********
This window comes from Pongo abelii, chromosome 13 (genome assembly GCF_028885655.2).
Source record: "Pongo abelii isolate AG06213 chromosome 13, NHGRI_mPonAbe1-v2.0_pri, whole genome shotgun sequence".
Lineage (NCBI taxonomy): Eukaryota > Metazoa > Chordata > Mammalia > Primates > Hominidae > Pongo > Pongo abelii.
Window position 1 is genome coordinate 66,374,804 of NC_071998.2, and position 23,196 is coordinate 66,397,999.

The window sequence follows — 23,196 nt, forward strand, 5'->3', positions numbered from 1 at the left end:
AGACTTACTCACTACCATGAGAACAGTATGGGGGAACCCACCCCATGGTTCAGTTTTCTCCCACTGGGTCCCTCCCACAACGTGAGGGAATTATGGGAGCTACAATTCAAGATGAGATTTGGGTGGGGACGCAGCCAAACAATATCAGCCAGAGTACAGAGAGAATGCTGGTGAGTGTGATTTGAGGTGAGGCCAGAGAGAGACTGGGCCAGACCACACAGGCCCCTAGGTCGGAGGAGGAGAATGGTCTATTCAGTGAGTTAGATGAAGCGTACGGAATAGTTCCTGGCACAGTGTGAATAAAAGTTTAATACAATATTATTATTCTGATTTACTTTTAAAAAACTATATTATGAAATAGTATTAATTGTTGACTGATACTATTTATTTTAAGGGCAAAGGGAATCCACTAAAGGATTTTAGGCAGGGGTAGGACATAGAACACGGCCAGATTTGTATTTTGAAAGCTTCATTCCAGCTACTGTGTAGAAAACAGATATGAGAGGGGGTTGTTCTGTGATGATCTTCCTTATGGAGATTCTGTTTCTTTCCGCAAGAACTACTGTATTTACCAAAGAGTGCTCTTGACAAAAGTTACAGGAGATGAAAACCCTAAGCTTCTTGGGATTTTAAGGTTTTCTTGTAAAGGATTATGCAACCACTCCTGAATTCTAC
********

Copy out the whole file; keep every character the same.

This window comes from Pongo abelii, chromosome 13 (genome assembly GCF_028885655.2).
Source record: "Pongo abelii isolate AG06213 chromosome 13, NHGRI_mPonAbe1-v2.0_pri, whole genome shotgun sequence".
Lineage (NCBI taxonomy): Eukaryota > Metazoa > Chordata > Mammalia > Primates > Hominidae > Pongo > Pongo abelii.
Window position 1 is genome coordinate 66,374,804 of NC_071998.2, and position 23,196 is coordinate 66,397,999.

The window sequence follows — 23,196 nt, forward strand, 5'->3', positions numbered from 1 at the left end:
AGACTTACTCACTACCATGAGAACAGTATGGGGGAACCCACCCCATGGTTCAGTTTTCTCCCACTGGGTCCCTCCCACAACGTGAGGGAATTATGGGAGCTACAATTCAAGATGAGATTTGGGTGGGGACGCAGCCAAACAATATCAGCCAGAGTACAGAGAGAATGCTGGTGAGTGTGATTTGAGGTGAGGCCAGAGAGAGACTGGGCCAGACCACACAGGCCCCTAGGTCGGAGGAGGAGAATGGTCTATTCAGTGAGTTAGATGAAGCGTACGGAATAGTTCCTGGCACAGTGTGAATAAAAGTTTAATACAATATTATTATTCTGATTTACTTTTAAAAAACTATATTATGAAATAGTATTAATTGTTGACTGATACTATTTATTTTAAGGGCAAAGGGAATCCACTAAAGGATTTTAGGCAGGGGTAGGACATAGAACACGGCCAGATTTGTATTTTGAAAGCTTCATTCCAGCTACTGTGTAGAAAACAGATATGAGAGGGGGTTGTTCTGTGATGATCTTCCTTATGGAGATTCTGTTTCTTTCCGCAAGAACTACTGTATTTACCAAAGAGTGCTCTTGACAAAAGTTACAGGAGATGAAAACCCTAAGCTTCTTGGGATTTTAAGGTTTTCTTGTAAAGGATTATGCAACCACTCCTGAATTCTAC